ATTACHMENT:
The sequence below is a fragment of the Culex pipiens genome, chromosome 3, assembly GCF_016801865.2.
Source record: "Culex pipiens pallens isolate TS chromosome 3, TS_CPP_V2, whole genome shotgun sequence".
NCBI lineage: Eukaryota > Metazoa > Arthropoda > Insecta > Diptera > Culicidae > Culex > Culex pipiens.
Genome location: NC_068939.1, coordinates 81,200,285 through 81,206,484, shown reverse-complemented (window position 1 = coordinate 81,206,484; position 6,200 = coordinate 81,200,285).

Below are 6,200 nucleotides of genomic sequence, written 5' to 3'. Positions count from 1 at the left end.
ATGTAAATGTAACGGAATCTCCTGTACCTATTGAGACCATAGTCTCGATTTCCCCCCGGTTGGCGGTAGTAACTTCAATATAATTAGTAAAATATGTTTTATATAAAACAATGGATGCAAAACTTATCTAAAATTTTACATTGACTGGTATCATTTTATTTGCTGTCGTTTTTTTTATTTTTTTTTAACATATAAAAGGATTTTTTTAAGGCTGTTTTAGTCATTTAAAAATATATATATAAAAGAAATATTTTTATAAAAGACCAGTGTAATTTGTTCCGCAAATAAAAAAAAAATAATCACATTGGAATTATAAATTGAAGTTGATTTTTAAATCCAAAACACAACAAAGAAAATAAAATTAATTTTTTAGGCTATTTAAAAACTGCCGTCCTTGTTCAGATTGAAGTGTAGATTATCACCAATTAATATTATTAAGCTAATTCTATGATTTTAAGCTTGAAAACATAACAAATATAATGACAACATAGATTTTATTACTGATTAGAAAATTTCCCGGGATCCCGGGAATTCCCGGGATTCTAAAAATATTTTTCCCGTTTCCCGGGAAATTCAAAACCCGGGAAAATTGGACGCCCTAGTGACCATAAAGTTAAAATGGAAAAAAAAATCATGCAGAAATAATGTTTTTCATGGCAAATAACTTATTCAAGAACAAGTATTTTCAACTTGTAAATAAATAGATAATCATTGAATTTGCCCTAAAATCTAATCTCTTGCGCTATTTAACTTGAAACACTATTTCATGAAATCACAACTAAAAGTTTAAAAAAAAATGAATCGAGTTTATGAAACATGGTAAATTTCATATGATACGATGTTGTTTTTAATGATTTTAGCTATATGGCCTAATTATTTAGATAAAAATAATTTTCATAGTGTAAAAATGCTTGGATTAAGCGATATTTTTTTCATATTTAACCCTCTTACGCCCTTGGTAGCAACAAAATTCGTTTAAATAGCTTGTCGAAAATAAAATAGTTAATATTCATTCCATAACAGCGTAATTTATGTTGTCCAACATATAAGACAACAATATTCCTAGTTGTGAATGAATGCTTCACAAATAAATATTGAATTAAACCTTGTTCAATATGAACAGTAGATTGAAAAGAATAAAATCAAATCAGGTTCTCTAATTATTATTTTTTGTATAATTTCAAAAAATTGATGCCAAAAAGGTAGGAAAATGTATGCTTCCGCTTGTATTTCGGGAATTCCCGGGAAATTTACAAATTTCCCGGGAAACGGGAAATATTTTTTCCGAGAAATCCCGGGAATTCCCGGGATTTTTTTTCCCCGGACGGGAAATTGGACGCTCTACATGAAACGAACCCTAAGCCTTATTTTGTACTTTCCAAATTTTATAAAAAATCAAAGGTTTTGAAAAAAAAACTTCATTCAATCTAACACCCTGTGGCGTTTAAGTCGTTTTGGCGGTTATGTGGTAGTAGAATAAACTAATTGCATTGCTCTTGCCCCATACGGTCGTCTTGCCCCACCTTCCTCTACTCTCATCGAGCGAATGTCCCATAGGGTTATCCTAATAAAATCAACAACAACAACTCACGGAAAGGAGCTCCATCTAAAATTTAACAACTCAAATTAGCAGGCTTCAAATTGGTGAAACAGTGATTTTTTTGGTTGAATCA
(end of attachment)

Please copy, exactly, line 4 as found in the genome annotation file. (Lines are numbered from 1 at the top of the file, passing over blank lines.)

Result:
Genome location: NC_068939.1, coordinates 81,200,285 through 81,206,484, shown reverse-complemented (window position 1 = coordinate 81,206,484; position 6,200 = coordinate 81,200,285).